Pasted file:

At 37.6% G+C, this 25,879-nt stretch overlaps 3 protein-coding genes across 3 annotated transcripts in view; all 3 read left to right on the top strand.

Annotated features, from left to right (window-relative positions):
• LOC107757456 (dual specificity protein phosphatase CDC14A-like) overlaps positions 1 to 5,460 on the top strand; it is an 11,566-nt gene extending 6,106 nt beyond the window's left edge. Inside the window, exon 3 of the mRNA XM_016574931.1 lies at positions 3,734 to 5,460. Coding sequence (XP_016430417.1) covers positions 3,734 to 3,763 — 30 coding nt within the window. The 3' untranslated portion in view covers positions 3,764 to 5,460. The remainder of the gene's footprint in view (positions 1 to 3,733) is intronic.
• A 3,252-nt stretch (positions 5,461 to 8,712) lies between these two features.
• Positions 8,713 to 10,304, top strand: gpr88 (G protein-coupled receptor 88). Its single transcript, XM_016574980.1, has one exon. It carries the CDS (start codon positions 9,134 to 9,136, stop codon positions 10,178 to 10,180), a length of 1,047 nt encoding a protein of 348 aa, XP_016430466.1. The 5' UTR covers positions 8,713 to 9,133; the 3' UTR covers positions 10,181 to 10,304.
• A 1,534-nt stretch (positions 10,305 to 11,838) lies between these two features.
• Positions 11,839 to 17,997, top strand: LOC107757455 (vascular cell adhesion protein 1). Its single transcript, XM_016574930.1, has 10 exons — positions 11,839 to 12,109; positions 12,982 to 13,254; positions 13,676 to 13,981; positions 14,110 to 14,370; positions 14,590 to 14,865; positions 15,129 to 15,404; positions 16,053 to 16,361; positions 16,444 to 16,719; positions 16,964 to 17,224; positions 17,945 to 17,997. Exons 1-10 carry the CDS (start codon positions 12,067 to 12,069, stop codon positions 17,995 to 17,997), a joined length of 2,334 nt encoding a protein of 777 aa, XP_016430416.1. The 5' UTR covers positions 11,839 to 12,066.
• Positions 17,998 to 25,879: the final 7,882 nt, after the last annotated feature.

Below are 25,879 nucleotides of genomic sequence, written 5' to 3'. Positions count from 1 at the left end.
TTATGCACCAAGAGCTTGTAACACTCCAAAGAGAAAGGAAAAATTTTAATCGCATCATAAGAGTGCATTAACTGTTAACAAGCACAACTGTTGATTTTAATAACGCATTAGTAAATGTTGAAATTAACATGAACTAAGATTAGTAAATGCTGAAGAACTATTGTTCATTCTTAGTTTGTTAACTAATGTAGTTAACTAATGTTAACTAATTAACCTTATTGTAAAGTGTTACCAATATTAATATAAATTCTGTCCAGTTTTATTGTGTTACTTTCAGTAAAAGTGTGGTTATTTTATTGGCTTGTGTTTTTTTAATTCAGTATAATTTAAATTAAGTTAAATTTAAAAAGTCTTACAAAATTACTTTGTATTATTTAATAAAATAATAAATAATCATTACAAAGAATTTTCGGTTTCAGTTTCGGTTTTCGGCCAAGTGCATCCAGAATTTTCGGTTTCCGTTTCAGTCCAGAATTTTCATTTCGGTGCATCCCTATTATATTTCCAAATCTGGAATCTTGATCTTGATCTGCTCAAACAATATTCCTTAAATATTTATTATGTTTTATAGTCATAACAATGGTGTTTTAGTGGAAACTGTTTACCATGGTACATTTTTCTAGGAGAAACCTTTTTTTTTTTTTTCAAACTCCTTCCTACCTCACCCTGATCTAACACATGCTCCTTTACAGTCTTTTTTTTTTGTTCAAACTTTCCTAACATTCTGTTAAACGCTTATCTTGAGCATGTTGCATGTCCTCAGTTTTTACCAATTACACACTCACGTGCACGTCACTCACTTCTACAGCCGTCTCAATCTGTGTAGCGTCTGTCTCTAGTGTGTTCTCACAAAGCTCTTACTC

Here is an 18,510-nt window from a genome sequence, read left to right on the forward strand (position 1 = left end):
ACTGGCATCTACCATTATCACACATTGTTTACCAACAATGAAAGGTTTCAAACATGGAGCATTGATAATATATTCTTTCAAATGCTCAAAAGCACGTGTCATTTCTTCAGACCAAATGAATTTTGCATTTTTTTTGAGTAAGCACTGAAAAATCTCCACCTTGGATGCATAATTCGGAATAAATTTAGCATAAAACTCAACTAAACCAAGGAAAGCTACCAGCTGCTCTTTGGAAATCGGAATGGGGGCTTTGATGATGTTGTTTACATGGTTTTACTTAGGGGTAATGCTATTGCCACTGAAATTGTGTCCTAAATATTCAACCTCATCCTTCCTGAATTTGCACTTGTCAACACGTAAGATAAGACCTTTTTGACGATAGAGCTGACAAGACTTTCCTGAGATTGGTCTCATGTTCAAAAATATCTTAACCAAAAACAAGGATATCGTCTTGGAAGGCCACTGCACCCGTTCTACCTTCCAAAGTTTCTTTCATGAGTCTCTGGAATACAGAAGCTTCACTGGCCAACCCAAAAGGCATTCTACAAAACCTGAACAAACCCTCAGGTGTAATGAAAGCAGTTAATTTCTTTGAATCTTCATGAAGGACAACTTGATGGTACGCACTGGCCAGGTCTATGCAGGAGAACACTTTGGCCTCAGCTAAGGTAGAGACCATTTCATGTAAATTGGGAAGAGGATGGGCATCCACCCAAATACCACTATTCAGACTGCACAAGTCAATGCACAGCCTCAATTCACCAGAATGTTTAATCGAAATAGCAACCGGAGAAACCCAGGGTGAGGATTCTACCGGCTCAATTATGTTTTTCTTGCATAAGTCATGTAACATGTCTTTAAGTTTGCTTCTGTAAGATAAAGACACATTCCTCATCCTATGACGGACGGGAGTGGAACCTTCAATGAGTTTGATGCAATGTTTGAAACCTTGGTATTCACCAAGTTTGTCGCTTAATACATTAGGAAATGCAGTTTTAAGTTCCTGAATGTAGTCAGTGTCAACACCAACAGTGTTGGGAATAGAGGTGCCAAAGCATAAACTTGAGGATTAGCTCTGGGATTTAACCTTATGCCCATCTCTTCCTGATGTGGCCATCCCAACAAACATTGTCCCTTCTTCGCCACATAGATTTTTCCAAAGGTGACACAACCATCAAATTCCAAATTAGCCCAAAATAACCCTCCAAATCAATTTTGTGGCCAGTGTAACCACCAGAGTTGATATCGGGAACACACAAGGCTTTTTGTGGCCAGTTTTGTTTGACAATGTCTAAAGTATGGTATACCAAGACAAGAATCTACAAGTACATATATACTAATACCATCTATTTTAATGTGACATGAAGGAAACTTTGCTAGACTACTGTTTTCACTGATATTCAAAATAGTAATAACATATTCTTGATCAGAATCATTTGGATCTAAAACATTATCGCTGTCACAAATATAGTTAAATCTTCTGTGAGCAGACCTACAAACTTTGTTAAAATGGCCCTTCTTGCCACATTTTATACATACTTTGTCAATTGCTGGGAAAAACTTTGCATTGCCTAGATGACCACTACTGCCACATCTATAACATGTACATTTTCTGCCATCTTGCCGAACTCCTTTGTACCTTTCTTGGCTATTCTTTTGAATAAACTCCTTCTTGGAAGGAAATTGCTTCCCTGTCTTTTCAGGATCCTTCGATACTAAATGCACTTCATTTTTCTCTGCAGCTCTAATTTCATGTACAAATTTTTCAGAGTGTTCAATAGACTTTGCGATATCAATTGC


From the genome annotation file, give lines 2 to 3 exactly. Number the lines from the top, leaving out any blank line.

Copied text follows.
Annotated features, from left to right (window-relative positions):
• LOC107757456 (dual specificity protein phosphatase CDC14A-like) overlaps positions 1 to 5,460 on the top strand; it is an 11,566-nt gene extending 6,106 nt beyond the window's left edge. Inside the window, exon 3 of the mRNA XM_016574931.1 lies at positions 3,734 to 5,460. Coding sequence (XP_016430417.1) covers positions 3,734 to 3,763 — 30 coding nt within the window. The 3' untranslated portion in view covers positions 3,764 to 5,460. The remainder of the gene's footprint in view (positions 1 to 3,733) is intronic.